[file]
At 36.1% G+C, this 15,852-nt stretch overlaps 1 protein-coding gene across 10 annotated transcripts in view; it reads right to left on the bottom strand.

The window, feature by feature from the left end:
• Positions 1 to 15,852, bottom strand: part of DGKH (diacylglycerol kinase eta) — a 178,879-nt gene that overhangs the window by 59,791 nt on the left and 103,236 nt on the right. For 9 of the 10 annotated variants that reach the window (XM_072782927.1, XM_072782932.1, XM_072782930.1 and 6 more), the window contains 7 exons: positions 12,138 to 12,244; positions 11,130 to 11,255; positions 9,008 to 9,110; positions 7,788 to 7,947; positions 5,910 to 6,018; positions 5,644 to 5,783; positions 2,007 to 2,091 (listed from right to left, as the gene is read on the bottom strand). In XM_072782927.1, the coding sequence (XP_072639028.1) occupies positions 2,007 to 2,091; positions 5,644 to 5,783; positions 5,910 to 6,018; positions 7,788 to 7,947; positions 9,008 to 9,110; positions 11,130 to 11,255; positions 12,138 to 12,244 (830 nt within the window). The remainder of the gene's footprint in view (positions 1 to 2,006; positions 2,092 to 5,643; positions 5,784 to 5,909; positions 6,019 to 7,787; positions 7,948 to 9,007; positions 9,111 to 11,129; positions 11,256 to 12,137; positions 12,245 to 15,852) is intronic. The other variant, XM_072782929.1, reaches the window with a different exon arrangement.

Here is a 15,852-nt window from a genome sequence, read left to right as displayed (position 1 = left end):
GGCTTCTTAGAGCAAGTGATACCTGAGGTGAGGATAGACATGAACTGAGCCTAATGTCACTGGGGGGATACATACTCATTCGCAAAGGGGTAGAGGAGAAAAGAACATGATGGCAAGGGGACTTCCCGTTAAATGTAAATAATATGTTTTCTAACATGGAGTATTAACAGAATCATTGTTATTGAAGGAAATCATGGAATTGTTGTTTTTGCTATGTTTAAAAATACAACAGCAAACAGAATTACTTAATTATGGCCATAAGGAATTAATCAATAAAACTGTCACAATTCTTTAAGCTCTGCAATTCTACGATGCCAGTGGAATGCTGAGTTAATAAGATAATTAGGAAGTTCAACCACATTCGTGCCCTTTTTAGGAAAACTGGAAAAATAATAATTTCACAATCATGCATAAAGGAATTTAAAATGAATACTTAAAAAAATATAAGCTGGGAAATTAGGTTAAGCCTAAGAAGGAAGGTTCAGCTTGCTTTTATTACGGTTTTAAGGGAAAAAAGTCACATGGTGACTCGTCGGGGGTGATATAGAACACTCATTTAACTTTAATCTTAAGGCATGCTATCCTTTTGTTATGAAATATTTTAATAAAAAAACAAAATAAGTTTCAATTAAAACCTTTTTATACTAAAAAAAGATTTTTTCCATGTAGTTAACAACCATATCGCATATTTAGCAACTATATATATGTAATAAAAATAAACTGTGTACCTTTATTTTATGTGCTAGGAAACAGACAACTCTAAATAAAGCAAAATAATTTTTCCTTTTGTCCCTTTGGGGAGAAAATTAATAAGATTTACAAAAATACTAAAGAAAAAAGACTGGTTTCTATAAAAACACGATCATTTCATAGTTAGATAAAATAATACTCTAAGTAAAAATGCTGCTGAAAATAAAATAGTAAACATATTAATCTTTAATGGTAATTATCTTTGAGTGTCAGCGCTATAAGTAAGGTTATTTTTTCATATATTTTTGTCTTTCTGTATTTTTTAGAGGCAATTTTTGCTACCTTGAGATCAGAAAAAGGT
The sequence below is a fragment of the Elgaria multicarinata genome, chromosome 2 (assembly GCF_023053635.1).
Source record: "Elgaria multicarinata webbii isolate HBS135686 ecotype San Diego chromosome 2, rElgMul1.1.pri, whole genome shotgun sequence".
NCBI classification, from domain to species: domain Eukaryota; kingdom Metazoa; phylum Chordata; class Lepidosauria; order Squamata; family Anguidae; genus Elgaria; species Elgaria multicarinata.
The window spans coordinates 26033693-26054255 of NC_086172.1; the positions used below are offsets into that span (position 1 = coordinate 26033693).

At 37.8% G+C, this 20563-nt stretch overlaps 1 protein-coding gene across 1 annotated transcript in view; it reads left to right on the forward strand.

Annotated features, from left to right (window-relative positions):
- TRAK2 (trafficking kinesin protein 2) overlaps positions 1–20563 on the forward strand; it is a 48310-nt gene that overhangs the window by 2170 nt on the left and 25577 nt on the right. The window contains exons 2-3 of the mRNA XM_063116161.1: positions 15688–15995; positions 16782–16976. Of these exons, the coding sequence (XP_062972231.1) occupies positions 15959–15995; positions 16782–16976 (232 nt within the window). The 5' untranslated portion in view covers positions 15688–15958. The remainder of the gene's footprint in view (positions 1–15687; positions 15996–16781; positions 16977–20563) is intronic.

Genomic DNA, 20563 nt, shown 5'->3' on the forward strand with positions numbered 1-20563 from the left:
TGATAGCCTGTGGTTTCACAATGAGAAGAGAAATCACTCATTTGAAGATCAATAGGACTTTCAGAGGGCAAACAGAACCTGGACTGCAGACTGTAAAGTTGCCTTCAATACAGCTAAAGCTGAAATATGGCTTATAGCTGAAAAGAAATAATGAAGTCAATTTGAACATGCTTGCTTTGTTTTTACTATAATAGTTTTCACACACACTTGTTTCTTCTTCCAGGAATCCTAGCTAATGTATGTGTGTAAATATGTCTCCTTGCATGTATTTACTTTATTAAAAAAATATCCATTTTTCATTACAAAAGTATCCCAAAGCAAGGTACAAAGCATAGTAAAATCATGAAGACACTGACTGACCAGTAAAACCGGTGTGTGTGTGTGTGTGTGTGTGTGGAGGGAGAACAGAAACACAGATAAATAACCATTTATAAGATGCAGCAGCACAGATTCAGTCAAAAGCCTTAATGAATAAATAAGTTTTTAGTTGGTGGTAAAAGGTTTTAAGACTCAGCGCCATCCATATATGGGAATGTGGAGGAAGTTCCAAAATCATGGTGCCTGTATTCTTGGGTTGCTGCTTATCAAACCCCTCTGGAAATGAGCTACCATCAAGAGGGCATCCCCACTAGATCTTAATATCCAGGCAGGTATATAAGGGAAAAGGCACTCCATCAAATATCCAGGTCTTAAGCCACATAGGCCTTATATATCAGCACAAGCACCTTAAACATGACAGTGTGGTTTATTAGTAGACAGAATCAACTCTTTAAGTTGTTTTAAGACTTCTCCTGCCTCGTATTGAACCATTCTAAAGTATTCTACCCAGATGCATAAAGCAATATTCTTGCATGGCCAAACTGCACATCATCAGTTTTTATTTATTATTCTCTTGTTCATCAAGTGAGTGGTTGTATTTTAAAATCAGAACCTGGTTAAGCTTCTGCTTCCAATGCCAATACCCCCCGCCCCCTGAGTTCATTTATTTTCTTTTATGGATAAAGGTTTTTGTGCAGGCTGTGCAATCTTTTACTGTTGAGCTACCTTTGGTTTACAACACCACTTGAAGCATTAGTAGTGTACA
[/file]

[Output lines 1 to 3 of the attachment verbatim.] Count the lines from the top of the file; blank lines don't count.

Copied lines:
At 36.1% G+C, this 15,852-nt stretch overlaps 1 protein-coding gene across 10 annotated transcripts in view; it reads right to left on the bottom strand.

The window, feature by feature from the left end:
• Positions 1 to 15,852, bottom strand: part of DGKH (diacylglycerol kinase eta) — a 178,879-nt gene that overhangs the window by 59,791 nt on the left and 103,236 nt on the right. For 9 of the 10 annotated variants that reach the window (XM_072782927.1, XM_072782932.1, XM_072782930.1 and 6 more), the window contains 7 exons: positions 12,138 to 12,244; positions 11,130 to 11,255; positions 9,008 to 9,110; positions 7,788 to 7,947; positions 5,910 to 6,018; positions 5,644 to 5,783; positions 2,007 to 2,091 (listed from right to left, as the gene is read on the bottom strand). In XM_072782927.1, the coding sequence (XP_072639028.1) occupies positions 2,007 to 2,091; positions 5,644 to 5,783; positions 5,910 to 6,018; positions 7,788 to 7,947; positions 9,008 to 9,110; positions 11,130 to 11,255; positions 12,138 to 12,244 (830 nt within the window). The remainder of the gene's footprint in view (positions 1 to 2,006; positions 2,092 to 5,643; positions 5,784 to 5,909; positions 6,019 to 7,787; positions 7,948 to 9,007; positions 9,111 to 11,129; positions 11,256 to 12,137; positions 12,245 to 15,852) is intronic. The other variant, XM_072782929.1, reaches the window with a different exon arrangement.